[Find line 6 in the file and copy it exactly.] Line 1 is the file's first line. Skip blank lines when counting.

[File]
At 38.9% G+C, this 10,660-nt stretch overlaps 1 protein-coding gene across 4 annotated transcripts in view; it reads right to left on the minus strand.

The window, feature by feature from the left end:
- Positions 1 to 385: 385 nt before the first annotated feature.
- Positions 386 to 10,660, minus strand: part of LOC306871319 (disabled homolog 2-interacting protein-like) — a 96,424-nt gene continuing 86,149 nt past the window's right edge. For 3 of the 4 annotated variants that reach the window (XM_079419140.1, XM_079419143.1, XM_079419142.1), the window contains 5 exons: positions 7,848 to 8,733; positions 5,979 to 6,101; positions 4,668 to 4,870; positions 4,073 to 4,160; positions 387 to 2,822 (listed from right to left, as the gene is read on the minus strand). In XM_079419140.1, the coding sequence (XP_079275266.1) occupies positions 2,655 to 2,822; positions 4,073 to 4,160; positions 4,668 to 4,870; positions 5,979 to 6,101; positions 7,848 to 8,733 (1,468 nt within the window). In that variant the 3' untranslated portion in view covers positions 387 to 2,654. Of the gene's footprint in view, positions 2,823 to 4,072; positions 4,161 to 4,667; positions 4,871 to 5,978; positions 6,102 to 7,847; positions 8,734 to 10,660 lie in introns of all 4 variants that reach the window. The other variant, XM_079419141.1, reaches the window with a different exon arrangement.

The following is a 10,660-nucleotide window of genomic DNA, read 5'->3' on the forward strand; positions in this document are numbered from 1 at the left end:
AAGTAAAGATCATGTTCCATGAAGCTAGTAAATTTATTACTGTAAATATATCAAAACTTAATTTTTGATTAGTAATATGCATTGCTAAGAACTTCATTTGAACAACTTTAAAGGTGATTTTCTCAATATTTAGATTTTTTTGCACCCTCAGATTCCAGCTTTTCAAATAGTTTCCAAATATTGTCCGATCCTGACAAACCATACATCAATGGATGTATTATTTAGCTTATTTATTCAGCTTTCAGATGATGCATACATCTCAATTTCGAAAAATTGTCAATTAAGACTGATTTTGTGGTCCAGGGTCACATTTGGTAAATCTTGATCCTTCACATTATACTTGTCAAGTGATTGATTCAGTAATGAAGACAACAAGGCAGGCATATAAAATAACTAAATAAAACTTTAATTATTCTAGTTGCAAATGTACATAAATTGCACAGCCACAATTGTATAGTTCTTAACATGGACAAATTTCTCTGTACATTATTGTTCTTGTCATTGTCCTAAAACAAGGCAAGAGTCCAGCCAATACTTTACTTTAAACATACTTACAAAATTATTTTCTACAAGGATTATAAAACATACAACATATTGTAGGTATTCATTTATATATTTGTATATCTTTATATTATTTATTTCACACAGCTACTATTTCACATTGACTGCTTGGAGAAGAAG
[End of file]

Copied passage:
AAGTAAAGATCATGTTCCATGAAGCTAGTAAATTTATTACTGTAAATATATCAAAACTTAATTTTTGATTAGTAATATGCATTGCTAAGAACTTCATTTGAACAACTTTAAAGGTGATTTTCTCAATATTTAGATTTTTTTGCACCCTCAGATTCCAGCTTTTCAAATAGTTTCCAAATATTGTCCGATCCTGACAAACCATACATCAATGGATGTATTATTTAGCTTATTTATTCAGCTTTCAGATGATGCATACATCTCAATTTCGAAAAATTGTCAATTAAGACTGATTTTGTGGTCCAGGGTCACATTTGGTAAATCTTGATCCTTCACATTATACTTGTCAAGTGATTGATTCAGTAATGAAGACAACAAGGCAGGCATATAAAATAACTAAATAAAACTTTAATTATTCTAGTTGCAAATGTACATAAATTGCACAGCCACAATTGTATAGTTCTTAACATGGACAAATTTCTCTGTACATTATTGTTCTTGTCATTGTCCTAAAACAAGGCAAGAGTCCAGCCAATACTTTACTTTAAACATACTTACAAAATTATTTTCTACAAGGATTATAAAACATACAACATATTGTAGGTATTCATTTATATATTTGTATATCTTTATATTATTTATTTCACACAGCTACTATTTCACATTGACTGCTTGGAGAAGAAG